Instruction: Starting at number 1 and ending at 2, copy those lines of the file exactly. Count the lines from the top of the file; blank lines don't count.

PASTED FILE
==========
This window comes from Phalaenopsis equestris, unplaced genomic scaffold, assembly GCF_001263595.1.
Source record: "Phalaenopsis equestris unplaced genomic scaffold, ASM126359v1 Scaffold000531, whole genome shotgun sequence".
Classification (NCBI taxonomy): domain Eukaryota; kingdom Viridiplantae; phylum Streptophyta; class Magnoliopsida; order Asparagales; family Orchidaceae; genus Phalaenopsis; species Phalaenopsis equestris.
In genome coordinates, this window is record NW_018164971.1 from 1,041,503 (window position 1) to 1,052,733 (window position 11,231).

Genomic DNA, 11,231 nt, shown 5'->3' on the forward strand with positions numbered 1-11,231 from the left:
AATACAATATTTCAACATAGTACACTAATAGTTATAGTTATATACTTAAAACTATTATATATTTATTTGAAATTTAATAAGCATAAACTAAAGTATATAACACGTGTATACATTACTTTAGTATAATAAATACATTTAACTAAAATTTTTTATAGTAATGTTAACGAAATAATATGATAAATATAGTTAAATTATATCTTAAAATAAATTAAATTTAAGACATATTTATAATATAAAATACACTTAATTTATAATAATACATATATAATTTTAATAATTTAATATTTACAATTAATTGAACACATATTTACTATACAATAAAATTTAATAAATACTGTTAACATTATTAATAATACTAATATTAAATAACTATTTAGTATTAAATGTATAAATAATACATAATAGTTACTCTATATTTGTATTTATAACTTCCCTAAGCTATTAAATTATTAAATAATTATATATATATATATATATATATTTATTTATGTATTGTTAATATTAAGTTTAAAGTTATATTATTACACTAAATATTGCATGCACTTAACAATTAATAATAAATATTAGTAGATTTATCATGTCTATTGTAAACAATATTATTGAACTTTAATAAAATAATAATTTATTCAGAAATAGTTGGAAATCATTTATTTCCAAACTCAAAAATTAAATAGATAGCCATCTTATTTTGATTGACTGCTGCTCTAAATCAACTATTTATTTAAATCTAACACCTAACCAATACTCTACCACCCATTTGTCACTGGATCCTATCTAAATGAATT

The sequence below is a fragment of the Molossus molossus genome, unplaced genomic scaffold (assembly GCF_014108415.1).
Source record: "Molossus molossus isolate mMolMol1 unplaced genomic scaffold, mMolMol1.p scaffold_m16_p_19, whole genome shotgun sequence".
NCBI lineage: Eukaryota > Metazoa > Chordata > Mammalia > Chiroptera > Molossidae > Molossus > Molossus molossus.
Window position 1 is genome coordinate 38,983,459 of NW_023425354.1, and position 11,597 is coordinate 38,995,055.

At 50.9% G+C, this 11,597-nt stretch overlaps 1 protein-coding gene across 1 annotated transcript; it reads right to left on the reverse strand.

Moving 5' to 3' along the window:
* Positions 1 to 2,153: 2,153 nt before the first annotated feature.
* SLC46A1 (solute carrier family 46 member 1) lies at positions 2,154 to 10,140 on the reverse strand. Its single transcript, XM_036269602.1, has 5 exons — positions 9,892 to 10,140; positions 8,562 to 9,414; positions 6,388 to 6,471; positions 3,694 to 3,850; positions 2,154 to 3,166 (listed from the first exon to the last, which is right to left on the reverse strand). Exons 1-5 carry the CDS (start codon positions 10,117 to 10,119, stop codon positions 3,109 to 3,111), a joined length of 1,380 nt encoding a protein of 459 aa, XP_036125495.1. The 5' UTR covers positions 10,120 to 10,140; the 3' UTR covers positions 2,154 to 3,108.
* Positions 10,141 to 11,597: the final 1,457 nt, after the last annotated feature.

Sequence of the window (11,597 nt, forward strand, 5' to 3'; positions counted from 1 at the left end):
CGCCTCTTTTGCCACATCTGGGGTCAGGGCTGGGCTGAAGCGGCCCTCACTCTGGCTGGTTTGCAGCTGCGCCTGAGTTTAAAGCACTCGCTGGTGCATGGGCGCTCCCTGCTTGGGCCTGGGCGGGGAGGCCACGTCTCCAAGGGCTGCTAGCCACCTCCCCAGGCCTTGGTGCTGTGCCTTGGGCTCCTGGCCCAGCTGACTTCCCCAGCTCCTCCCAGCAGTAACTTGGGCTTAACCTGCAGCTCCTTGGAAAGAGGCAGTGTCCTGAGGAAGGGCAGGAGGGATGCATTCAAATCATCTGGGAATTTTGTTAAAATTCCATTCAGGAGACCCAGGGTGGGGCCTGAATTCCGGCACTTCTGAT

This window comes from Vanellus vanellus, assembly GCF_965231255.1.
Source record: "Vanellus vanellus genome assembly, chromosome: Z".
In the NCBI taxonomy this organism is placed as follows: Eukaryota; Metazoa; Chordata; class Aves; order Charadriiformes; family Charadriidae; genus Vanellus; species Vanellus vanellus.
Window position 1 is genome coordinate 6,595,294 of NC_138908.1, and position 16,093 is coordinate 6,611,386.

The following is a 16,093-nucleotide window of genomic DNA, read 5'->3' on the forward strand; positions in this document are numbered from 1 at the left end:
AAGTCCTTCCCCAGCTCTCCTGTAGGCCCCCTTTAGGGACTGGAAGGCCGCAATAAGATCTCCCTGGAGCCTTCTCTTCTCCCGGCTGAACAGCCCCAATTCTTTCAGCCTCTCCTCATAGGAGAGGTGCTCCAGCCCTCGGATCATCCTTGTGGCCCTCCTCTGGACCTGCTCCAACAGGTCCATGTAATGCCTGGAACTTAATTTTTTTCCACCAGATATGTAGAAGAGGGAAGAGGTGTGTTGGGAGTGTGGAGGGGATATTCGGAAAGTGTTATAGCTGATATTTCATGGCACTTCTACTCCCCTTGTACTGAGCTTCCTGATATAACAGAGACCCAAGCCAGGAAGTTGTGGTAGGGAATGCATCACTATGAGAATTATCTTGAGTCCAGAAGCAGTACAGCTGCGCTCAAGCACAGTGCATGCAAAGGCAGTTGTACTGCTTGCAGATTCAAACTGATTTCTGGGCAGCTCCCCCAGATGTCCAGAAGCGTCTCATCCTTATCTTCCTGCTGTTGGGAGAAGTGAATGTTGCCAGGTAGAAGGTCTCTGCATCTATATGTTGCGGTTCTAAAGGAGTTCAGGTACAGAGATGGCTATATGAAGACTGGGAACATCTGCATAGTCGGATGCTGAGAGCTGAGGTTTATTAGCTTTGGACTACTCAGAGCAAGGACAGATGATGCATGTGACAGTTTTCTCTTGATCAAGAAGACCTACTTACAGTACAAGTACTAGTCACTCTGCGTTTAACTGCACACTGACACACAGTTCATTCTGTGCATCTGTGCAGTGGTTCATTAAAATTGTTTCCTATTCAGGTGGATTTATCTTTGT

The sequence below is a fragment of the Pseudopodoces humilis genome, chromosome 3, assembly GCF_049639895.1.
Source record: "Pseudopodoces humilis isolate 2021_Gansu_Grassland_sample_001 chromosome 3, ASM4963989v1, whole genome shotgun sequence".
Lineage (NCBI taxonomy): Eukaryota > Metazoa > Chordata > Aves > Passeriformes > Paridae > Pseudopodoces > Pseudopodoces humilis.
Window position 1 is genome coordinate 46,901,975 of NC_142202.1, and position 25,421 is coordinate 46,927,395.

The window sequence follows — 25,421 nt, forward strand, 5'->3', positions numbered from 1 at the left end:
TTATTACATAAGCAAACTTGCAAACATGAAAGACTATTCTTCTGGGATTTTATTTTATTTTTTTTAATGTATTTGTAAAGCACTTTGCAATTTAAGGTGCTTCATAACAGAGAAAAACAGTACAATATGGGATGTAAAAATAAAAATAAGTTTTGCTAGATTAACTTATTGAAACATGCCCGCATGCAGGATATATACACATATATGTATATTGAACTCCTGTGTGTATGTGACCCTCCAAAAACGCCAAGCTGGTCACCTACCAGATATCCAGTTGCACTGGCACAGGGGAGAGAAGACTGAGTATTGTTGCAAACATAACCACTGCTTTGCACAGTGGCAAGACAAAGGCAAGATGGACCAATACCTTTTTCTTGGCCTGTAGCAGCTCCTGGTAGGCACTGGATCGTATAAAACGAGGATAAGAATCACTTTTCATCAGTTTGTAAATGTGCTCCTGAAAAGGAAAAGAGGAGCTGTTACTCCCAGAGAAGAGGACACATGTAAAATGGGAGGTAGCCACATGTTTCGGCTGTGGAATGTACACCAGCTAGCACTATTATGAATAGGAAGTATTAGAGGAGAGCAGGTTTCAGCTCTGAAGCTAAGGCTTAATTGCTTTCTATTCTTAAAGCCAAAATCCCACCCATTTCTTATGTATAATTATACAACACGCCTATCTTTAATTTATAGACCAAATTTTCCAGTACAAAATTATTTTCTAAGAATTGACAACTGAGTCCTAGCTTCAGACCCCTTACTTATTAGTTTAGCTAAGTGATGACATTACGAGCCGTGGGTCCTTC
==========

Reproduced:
This window comes from Phalaenopsis equestris, unplaced genomic scaffold, assembly GCF_001263595.1.
Source record: "Phalaenopsis equestris unplaced genomic scaffold, ASM126359v1 Scaffold000531, whole genome shotgun sequence".